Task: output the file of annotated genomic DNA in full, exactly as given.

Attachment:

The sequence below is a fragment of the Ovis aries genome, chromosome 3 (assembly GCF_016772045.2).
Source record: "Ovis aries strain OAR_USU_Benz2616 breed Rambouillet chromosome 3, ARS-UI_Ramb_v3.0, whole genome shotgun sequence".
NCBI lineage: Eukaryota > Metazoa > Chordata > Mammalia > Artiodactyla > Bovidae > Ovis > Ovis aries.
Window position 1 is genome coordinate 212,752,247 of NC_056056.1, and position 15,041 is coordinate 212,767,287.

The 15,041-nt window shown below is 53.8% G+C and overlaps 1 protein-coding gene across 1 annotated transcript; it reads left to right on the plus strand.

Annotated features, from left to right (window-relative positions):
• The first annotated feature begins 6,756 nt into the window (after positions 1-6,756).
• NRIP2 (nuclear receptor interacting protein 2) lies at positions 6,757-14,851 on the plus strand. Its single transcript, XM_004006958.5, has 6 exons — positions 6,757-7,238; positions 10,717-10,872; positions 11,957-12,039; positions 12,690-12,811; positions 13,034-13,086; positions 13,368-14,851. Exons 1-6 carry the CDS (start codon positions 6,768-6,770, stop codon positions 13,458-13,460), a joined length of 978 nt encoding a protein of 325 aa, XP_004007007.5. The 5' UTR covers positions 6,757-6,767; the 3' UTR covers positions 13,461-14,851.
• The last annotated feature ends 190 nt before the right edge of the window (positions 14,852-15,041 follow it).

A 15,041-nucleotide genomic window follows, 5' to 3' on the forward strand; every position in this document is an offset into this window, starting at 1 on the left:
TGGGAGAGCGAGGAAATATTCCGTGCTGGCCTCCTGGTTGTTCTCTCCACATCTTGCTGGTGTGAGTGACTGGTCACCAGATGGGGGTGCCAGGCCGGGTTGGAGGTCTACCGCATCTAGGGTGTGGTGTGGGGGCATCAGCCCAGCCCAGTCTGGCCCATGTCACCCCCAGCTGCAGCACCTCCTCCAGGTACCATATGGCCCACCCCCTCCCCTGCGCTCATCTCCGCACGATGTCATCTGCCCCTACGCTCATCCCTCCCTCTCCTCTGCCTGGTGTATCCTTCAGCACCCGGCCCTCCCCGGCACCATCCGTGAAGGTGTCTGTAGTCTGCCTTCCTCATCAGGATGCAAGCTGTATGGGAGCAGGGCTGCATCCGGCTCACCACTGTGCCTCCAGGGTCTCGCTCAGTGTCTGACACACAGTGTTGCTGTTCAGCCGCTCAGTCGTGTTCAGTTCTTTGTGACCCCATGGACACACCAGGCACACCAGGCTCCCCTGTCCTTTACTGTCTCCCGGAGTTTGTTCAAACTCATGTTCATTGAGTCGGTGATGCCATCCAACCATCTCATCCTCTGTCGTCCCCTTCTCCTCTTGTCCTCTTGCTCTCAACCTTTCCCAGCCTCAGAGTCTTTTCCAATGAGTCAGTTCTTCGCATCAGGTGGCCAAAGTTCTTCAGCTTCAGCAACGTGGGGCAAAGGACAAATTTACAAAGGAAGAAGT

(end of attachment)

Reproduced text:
The sequence below is a fragment of the Ovis aries genome, chromosome 3 (assembly GCF_016772045.2).
Source record: "Ovis aries strain OAR_USU_Benz2616 breed Rambouillet chromosome 3, ARS-UI_Ramb_v3.0, whole genome shotgun sequence".
NCBI lineage: Eukaryota > Metazoa > Chordata > Mammalia > Artiodactyla > Bovidae > Ovis > Ovis aries.
Window position 1 is genome coordinate 212,752,247 of NC_056056.1, and position 15,041 is coordinate 212,767,287.

The 15,041-nt window shown below is 53.8% G+C and overlaps 1 protein-coding gene across 1 annotated transcript; it reads left to right on the plus strand.

Annotated features, from left to right (window-relative positions):
• The first annotated feature begins 6,756 nt into the window (after positions 1-6,756).
• NRIP2 (nuclear receptor interacting protein 2) lies at positions 6,757-14,851 on the plus strand. Its single transcript, XM_004006958.5, has 6 exons — positions 6,757-7,238; positions 10,717-10,872; positions 11,957-12,039; positions 12,690-12,811; positions 13,034-13,086; positions 13,368-14,851. Exons 1-6 carry the CDS (start codon positions 6,768-6,770, stop codon positions 13,458-13,460), a joined length of 978 nt encoding a protein of 325 aa, XP_004007007.5. The 5' UTR covers positions 6,757-6,767; the 3' UTR covers positions 13,461-14,851.
• The last annotated feature ends 190 nt before the right edge of the window (positions 14,852-15,041 follow it).

A 15,041-nucleotide genomic window follows, 5' to 3' on the forward strand; every position in this document is an offset into this window, starting at 1 on the left:
TGGGAGAGCGAGGAAATATTCCGTGCTGGCCTCCTGGTTGTTCTCTCCACATCTTGCTGGTGTGAGTGACTGGTCACCAGATGGGGGTGCCAGGCCGGGTTGGAGGTCTACCGCATCTAGGGTGTGGTGTGGGGGCATCAGCCCAGCCCAGTCTGGCCCATGTCACCCCCAGCTGCAGCACCTCCTCCAGGTACCATATGGCCCACCCCCTCCCCTGCGCTCATCTCCGCACGATGTCATCTGCCCCTACGCTCATCCCTCCCTCTCCTCTGCCTGGTGTATCCTTCAGCACCCGGCCCTCCCCGGCACCATCCGTGAAGGTGTCTGTAGTCTGCCTTCCTCATCAGGATGCAAGCTGTATGGGAGCAGGGCTGCATCCGGCTCACCACTGTGCCTCCAGGGTCTCGCTCAGTGTCTGACACACAGTGTTGCTGTTCAGCCGCTCAGTCGTGTTCAGTTCTTTGTGACCCCATGGACACACCAGGCACACCAGGCTCCCCTGTCCTTTACTGTCTCCCGGAGTTTGTTCAAACTCATGTTCATTGAGTCGGTGATGCCATCCAACCATCTCATCCTCTGTCGTCCCCTTCTCCTCTTGTCCTCTTGCTCTCAACCTTTCCCAGCCTCAGAGTCTTTTCCAATGAGTCAGTTCTTCGCATCAGGTGGCCAAAGTTCTTCAGCTTCAGCAACGTGGGGCAAAGGACAAATTTACAAAGGAAGAAGT